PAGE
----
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The Great British Republic: As the Royal Family crisis deepens, Michael Fathers peeps into a crystal ball that shows a fateful evening in the next century when the House of Commons is told that the monarchy is to be abolished

LAST night Britain became a republic. In a packed but subdued House of Commons, MPs listened as the Clerk of the House announced in medieval French that the Queen had given her assent to the Republic of Great Britain and Northern Ireland Bill, thus ending more than 1,000 years of royal rule in Britain.

The Prime Minister, Virginia Bottomley, told parliament that following last month's referendum, which narrowly came down in favour of a republic, her government would do its utmost to protect the Royal Family from any public humiliation. The Queen, while remaining monarch of New Zealand and Papua New Guinea, had asked to be allowed to reside in Britain and the Government had agreed. From now on she would be known as the Duchess of Edinburgh.

The former Queen had been allowed to keep her private fortune and her residences at Balmoral and Sandringham. Mrs Bottomley said the former monarch would remain in Buckingham Palace until the new president, Lord Lineker, took up residence at the new presidential lodge in Regent's Park, in about a month. Buckingham Palace would be open to the public and there were plans to turn it into an art gallery to display the former monarch's collection of paintings, which it was announced last week she was giving to the new republic as part of a long-delayed tax settlement.

IF BRITAIN were to become a republic the constitutional transition would probably be smooth. One head of state would step into the shoes of another, just as the governor-generals in India and South Africa gave way to presidents when each country became a republic in 1950 and 1961. That is the perfect scenario.

Difficulties would arise, constitutional lawyers say, if change went beyond merely replacing a hereditary monarch with an elected president.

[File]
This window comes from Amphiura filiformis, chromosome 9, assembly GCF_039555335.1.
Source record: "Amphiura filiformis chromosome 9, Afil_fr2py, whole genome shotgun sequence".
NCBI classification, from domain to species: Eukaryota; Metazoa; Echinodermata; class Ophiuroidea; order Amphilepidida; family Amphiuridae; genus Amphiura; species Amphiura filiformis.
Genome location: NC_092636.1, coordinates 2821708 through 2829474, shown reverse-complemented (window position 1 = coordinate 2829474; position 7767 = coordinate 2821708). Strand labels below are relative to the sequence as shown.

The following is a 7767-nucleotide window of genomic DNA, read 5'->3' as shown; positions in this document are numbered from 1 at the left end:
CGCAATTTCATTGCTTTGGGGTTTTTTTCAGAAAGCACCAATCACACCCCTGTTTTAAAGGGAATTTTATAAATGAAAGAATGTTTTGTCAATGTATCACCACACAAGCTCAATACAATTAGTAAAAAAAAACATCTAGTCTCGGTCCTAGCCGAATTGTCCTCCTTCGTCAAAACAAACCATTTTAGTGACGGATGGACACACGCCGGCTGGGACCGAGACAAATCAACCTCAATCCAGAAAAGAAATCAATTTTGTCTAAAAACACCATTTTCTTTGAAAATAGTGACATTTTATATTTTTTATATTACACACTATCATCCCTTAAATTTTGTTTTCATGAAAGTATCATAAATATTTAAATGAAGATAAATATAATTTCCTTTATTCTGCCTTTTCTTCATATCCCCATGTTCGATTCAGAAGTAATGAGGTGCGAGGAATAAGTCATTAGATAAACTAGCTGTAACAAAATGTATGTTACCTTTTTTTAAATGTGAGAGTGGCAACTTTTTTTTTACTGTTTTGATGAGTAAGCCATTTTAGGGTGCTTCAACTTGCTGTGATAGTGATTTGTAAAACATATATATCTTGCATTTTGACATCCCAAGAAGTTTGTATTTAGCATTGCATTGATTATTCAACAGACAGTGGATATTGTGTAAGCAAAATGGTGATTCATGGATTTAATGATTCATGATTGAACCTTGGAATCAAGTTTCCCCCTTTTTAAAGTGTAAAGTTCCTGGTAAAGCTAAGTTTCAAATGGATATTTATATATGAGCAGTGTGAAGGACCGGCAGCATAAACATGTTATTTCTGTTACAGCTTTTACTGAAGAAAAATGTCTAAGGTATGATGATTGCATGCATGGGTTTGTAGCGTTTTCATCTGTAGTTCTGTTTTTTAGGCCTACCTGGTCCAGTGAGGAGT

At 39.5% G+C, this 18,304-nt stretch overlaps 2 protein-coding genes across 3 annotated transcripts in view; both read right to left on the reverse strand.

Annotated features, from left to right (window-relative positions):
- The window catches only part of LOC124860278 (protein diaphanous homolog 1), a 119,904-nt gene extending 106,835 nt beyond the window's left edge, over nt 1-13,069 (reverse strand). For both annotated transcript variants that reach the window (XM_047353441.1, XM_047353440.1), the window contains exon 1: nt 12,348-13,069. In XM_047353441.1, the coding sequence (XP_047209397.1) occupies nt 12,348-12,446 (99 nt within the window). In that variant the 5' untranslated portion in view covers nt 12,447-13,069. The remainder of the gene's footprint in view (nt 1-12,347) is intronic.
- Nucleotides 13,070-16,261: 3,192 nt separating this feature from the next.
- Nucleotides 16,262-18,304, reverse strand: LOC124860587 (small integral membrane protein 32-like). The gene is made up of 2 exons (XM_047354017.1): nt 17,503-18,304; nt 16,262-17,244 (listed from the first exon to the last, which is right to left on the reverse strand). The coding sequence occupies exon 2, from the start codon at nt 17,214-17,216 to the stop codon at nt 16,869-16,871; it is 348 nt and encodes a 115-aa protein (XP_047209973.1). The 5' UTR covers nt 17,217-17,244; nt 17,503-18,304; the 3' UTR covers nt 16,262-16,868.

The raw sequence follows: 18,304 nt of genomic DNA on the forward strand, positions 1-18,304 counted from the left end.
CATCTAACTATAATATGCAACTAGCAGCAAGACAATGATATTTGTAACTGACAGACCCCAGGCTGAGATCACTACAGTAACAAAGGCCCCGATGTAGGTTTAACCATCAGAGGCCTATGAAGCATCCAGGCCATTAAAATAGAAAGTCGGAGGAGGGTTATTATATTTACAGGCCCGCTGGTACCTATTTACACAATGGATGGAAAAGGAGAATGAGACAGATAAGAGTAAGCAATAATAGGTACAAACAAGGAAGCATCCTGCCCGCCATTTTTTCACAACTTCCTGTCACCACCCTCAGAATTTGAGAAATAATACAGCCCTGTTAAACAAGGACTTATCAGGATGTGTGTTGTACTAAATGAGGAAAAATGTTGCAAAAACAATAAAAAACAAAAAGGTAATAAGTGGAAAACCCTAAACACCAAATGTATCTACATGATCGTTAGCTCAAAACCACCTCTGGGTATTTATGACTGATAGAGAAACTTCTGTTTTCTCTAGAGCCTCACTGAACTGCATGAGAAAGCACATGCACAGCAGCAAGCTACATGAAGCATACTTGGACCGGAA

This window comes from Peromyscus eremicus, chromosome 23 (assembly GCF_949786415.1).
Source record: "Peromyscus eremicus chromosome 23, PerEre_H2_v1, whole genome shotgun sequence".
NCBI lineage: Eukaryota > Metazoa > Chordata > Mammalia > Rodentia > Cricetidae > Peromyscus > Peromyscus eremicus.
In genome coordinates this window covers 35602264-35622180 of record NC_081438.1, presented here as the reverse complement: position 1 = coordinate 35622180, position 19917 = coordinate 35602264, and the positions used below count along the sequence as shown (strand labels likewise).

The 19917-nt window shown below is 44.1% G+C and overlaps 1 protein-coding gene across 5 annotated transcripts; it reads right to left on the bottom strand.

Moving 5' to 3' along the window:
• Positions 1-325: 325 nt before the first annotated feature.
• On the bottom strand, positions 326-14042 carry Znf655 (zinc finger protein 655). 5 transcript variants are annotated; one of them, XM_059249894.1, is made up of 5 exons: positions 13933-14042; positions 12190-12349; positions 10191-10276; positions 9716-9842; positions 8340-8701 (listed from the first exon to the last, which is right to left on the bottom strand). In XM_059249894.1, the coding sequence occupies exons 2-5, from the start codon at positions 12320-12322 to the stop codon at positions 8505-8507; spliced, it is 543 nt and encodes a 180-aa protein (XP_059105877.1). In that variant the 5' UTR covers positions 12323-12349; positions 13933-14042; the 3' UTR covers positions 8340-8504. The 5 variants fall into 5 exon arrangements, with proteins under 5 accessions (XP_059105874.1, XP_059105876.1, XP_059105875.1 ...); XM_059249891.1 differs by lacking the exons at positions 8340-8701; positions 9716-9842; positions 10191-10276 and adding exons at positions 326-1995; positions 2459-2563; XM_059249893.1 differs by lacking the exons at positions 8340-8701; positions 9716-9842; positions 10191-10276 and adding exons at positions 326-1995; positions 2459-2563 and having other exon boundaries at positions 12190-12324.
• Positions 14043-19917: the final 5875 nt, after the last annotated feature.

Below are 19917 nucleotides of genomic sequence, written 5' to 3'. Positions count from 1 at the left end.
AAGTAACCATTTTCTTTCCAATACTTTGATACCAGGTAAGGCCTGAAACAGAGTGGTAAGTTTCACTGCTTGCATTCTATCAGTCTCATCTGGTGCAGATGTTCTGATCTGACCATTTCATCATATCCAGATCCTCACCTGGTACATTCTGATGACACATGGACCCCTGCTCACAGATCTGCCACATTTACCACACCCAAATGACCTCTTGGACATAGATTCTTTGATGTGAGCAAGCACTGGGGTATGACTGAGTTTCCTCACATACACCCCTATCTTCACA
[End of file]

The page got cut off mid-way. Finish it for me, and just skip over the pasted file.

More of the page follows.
The central issue would be whether Britain should have a written constitution. From there the debate would widen: whether to give the president an executive role as in France or the United States; whether there should be a head of state at all; whether all the Queen's powers should be passed to the president or only some; whether the House of Lords should be abolished. Who should choose the president? Should he or she be elected by universal suffrage, by an electoral college or by parliament, and for how long?

Once you open discussion it spreads to every aspect of administration, to the law courts, the armed forces, the clergy, local government - to every officer who takes an oath of allegiance to the monarch. Would the honours system remain intact?

The Crown, you are told by supporters of the status quo, acts as a pin to keep the whole structure together. But if you took it away, would the edifice collapse? Royalists say it would. Republicans say it would not.

Lord Blake, a historian and former provost of Queen's College, Oxford, who is in favour of the monarchy, said he envisaged intense controversy. 'It wouldn't be just a matter of abolishing the monarchy. There would have to be an Act of Parliament which would deal with a great many other things besides, such as the appointment of judges, diplomats and others.'

You have to turn to Cromwell's Commonwealth to find out what happened when England last went republican. Everything from the king down went out of the window, permanently in the king's case, for 11 years for the rest. Bishops ceased to exist, the House of Lords was abolished, every symbol of royal office was destroyed.

Christopher Hill, a leading authority on that period, says that in the 17th century it was an instant clearing-away. 'It happened with a bang. They (the parliamentarians) tried for years to negotiate with Charles I to accept parliamentary supremacy and he just lied and tried to deceive them in every possible way. Finally they found it impossible to negotiate with him and they chopped his head off. Most of them weren't theoretical republicans. They just couldn't deal with this impossible king who thought he was there by the grace of God.'

It would be hard to find anyone today who thought the Queen was there by divine right, but there is no great antipathy towards her personally. A financial settlement of some sort would have to be provided, which would probably let her keep her private wealth.